Hello, Marvel Writers!
Round Five, people! This time we go over to X-Men characters Cyclops and Wolverine. So let’s start with the obvious question: why have these two polar opposites been switched?
Cyclops has, recently, been turning from stalwart leader (or ‘teacher’s pet’ in Logan’s book) to mass murderer on a scale that would make Magneto cheer and dance. Meanwhile, Wolverine has exchanged most of his berserker temper for the chance to be a principled leader of the X-Men. Until he deems it necessary to finally take someone down, that is; something he only does in private.
What, exactly, did I miss?
Wolverine was never this gentle except to girls (Shadowcat, Rogue, and Jubilee, for starters). In the case of the latter two youngsters, this was because he empathized with their tortured or lost emotional states; while Shadowcat needed a strong man she could relate to almost as a fighting father-figure (she already had the female equivalent with Storm). At the same time, all three girls gave Wolvie an extra purpose to keep fighting: a young innocent to protect at all costs so they wouldn’t end up like him, dead, or worse than dead.
Cyclops’s job was to get the plan ready and execute it, all the while staying true to the principles of Professor X. He was the young King Arthur to Professor X’s Merlin; he listened, did what he was told, and everything got accomplished in (almost) the right way. It was no picnic, to be sure, but it was the right thing to do. To help keep him on the straight and narrow was Jean Grey, his Queen Guinevere who was loved by Wolverine but, unlike Arthur’s wife, stayed true to her love (when her mind wasn’t being manipulated or something of that sort).
Now the positions have been reversed: Cyclops has exchanged Professor X’s teaching for the speeches and ‘grand’ gestures of Magneto while Wolverine has suddenly straightened up and keeps his claws sheathed until necessity demands they be bared.
It seems that Jean Grey’s inexplicably permanent death (at least in the ‘present’ time of the recent comics) is the root of this change. On top of that, with the Professor’s sudden loss of direction in his teaching and without Jean to hold him straight, Cyclops is being dunked into his baser nature – and wallowing in it.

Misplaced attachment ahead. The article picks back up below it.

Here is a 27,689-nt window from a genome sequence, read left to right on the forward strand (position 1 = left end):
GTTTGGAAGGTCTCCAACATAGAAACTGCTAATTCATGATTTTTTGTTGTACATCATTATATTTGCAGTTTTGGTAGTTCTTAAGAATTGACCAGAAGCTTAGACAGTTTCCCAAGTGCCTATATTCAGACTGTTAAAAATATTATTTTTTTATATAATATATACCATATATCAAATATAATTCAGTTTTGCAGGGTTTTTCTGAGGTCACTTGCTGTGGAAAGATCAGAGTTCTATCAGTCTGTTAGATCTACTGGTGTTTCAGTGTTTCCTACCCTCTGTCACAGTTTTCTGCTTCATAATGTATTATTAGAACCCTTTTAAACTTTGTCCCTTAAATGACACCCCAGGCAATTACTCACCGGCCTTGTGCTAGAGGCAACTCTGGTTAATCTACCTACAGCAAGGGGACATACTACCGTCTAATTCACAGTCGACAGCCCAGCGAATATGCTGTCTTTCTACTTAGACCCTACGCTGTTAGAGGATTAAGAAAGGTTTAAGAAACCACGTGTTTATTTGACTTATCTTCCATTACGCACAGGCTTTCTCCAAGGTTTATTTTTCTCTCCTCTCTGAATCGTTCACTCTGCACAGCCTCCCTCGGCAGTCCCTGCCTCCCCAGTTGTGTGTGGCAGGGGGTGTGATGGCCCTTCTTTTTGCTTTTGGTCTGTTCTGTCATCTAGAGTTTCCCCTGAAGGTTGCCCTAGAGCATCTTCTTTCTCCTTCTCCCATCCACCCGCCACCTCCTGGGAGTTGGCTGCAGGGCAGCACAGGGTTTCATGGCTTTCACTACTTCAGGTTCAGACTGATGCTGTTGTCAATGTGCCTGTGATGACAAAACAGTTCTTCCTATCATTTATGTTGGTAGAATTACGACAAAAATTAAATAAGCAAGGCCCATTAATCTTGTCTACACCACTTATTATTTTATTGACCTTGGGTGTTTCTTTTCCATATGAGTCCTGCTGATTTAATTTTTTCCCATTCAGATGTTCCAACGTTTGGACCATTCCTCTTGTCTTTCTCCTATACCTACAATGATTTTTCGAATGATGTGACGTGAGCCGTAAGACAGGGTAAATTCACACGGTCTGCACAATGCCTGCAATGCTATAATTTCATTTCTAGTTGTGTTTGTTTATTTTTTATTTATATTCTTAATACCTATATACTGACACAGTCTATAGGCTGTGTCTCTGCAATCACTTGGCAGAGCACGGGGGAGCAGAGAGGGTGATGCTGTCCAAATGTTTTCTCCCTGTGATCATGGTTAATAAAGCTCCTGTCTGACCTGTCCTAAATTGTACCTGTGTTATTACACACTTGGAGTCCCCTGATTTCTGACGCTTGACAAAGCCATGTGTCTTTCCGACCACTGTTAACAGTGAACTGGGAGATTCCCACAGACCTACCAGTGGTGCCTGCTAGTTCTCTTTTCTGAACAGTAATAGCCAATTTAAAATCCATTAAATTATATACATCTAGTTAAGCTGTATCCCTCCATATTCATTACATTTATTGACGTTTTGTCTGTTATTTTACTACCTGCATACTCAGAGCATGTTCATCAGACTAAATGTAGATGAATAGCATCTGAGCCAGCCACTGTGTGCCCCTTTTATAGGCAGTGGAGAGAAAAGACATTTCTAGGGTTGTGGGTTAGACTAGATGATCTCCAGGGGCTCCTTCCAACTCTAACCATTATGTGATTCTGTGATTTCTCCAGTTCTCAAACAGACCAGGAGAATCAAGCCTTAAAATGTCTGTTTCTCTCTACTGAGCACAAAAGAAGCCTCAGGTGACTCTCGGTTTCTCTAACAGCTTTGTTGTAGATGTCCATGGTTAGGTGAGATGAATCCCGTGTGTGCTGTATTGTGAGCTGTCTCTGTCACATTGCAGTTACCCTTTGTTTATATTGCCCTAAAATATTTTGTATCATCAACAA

Yet Jean’s ‘death’ has had the opposite effect on her clawed knight. Instead of reverting to his brutish tendencies as he has in the past when she ‘died’, Wolverine has decided to become civilized and adhere to the Professor’s original statutes; at least until such time as his animal rage needs to be unleashed to stop a villain permanently (or as permanently as it has ever been in the comics).
While Jean Grey and Scott Summers have never been favorites of mine, they have been two of the strongest pillars in the X-Men comics, keeping the team on the path of right and forbidding them to go wrong. Without that support, the X-Men have begun to deteriorate. Already the team is split: half of the team is firmly entrenched behind Wolverine on the unsteady ethical high ground while the other half blindly follows Cyclops into the moral sewers. Others can’t make up their mind and spend their time bouncing between both factions while ‘trying’ to do the right thing when they’re not being stretched by opposing loyalties. It’s total chaos.
The X-Men were a great story because they stood on the principles of right; not only facing evil mutants but a world that would largely be ruled by people in power who had a hatred of them for simply being born different. Despite saving the world a thousand times in a thousand different ways, there would be people who remained committed to their destruction, just as there would remain villains bent on conquering the planet. They knew that, and no matter how hard it was going to be to deal with this double hatred, they weren’t going to abandon their post. That was what made the X-Men strong.
And that, fellow writers, is what has been lost through the latest events in the X-Men comics and Avengers vs. X-Men.
Mithril (A Troubled True Believer)